31 For the purposes of this interpretation, it is necessary to consider the various language versions of Article 113, paragraph 2, first paragraph, of the Financial Regulation and Article 161, paragraph 3, third paragraph, of the Implementing Regulation. These show some formal heterogeneity ...: in French, the terms "relative advantages" ["avantages relatifs"] are in both provisions. The English language version uses the same adjective in the Financial Regulation (relative advantages) and the Implementing Regulation (relative merits). In many other languages, the adjective "relative" is used in only one of those acts: in Spanish, in the Implementing Regulation (ventajas relativas), in Dutch, in the Financial Regulation (relatieve voordelen) and in Swedish, in the Implementing Regulation (relativa fördelar[na]). Several language versions only mention the term "advantages": it is, in particular, the German version (Vorteile), Spanish - for the Financial Regulation - (ventajas), Italian (vantaggi), and the Netherlands - for the Implementing Regulation - (voordelen). It should be added that the Swedish version of the Financial Regulation uses the relative proposition "fördelar som kännetecknar" (advantages that characterize). As for the Bulgarian versions of these acts, they use two different adjectives that have been mentioned in paragraph 26 above.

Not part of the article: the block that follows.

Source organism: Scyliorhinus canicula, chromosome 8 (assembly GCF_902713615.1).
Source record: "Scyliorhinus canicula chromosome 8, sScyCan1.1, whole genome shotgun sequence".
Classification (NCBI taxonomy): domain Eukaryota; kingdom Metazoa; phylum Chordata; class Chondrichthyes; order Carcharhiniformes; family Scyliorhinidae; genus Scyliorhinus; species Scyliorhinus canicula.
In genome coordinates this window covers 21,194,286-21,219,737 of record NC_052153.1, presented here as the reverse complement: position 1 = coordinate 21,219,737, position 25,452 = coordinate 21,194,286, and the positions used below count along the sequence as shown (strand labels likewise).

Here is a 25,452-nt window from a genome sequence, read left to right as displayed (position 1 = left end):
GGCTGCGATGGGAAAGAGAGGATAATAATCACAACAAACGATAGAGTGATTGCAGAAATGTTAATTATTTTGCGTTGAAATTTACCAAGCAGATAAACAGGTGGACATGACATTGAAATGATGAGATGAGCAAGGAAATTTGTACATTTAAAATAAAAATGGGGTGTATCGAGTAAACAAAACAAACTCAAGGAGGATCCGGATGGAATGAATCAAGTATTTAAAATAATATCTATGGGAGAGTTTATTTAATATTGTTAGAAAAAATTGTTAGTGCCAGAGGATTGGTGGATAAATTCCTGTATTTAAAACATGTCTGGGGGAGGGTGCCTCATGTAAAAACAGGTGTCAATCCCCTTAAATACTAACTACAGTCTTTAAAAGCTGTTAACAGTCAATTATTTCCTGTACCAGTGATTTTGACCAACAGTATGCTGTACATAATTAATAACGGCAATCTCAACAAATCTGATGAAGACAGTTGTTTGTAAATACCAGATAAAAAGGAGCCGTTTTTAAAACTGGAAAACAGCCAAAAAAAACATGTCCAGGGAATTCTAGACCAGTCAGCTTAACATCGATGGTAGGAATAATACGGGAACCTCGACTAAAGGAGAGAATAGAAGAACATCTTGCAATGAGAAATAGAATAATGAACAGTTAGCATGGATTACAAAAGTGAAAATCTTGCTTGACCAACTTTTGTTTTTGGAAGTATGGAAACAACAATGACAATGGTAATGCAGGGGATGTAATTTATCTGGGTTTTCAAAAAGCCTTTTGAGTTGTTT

33 ... it is necessary to engage in both a literal and teleological interpretation of the term "advantages" as used, depending on the several cases, alone, or with the adjectives "relative" or "comparative".